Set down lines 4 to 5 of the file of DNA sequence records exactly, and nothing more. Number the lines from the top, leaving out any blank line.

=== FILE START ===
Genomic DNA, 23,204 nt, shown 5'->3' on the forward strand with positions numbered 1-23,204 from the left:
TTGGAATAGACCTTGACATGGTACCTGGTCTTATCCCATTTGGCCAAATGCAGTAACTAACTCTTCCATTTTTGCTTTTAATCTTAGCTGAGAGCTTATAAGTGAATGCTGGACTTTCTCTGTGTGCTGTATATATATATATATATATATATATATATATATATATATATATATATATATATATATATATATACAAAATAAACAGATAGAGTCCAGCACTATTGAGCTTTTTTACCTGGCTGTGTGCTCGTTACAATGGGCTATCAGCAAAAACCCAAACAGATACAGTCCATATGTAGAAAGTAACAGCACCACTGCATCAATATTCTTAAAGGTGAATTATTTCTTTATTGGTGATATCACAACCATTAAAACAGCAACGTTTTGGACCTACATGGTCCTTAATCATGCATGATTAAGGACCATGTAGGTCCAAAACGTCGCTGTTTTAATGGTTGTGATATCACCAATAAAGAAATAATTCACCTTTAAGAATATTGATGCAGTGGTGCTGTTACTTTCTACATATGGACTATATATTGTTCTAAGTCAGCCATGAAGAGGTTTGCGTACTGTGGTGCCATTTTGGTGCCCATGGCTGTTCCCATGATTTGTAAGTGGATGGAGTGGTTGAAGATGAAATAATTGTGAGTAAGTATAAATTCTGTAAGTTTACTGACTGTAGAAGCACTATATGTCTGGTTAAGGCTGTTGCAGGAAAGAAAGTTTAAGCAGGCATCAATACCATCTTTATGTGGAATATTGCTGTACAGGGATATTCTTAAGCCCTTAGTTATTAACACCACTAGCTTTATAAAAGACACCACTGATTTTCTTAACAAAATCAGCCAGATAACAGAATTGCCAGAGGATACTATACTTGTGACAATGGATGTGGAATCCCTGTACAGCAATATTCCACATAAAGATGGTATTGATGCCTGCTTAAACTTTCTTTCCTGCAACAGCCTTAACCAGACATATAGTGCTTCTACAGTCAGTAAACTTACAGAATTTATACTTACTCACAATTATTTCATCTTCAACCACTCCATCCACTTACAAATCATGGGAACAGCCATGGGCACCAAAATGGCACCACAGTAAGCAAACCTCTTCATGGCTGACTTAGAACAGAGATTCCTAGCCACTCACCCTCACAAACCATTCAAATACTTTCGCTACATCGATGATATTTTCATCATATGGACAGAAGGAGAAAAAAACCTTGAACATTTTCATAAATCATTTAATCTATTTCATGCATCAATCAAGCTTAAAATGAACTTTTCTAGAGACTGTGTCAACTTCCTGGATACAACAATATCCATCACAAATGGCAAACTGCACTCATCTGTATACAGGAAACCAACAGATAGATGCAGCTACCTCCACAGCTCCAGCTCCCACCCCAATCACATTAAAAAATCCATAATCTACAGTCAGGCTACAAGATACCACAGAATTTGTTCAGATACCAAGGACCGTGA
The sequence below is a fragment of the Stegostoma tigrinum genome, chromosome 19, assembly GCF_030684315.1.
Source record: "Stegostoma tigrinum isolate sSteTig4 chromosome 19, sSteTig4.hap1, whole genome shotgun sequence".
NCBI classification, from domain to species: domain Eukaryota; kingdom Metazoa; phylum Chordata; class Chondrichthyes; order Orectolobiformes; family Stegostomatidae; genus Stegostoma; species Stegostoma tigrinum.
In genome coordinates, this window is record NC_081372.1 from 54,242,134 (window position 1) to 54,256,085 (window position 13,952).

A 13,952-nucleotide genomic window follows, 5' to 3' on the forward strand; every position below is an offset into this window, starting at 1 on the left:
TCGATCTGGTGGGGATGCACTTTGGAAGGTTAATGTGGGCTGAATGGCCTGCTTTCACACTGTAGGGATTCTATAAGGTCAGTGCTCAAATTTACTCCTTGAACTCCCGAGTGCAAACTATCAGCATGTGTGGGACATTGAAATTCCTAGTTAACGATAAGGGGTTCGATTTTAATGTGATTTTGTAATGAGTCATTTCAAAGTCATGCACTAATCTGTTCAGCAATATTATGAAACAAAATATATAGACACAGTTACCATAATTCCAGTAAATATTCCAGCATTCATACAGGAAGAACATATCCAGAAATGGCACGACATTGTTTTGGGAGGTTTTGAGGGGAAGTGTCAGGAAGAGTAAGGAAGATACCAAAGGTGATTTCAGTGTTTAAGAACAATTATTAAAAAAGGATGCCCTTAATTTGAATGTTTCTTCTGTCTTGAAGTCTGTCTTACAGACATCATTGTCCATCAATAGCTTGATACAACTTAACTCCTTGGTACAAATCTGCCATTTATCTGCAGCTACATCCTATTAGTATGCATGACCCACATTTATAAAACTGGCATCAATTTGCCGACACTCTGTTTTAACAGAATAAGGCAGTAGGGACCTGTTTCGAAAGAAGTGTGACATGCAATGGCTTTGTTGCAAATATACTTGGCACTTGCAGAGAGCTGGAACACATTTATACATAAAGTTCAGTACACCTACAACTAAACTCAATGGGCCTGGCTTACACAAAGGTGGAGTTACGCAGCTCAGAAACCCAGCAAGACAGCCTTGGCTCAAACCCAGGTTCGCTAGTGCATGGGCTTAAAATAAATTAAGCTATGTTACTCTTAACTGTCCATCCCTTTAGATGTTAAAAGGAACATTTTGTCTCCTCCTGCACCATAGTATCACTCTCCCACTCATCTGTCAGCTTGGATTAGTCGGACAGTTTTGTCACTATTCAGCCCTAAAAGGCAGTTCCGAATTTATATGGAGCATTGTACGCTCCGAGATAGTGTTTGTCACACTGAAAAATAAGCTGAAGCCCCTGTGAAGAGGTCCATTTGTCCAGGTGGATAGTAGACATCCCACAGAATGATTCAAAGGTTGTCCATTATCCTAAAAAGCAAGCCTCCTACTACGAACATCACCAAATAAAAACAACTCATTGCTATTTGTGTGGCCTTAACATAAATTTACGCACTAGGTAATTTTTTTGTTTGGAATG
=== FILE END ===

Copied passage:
Source record: "Stegostoma tigrinum isolate sSteTig4 chromosome 19, sSteTig4.hap1, whole genome shotgun sequence".
NCBI classification, from domain to species: domain Eukaryota; kingdom Metazoa; phylum Chordata; class Chondrichthyes; order Orectolobiformes; family Stegostomatidae; genus Stegostoma; species Stegostoma tigrinum.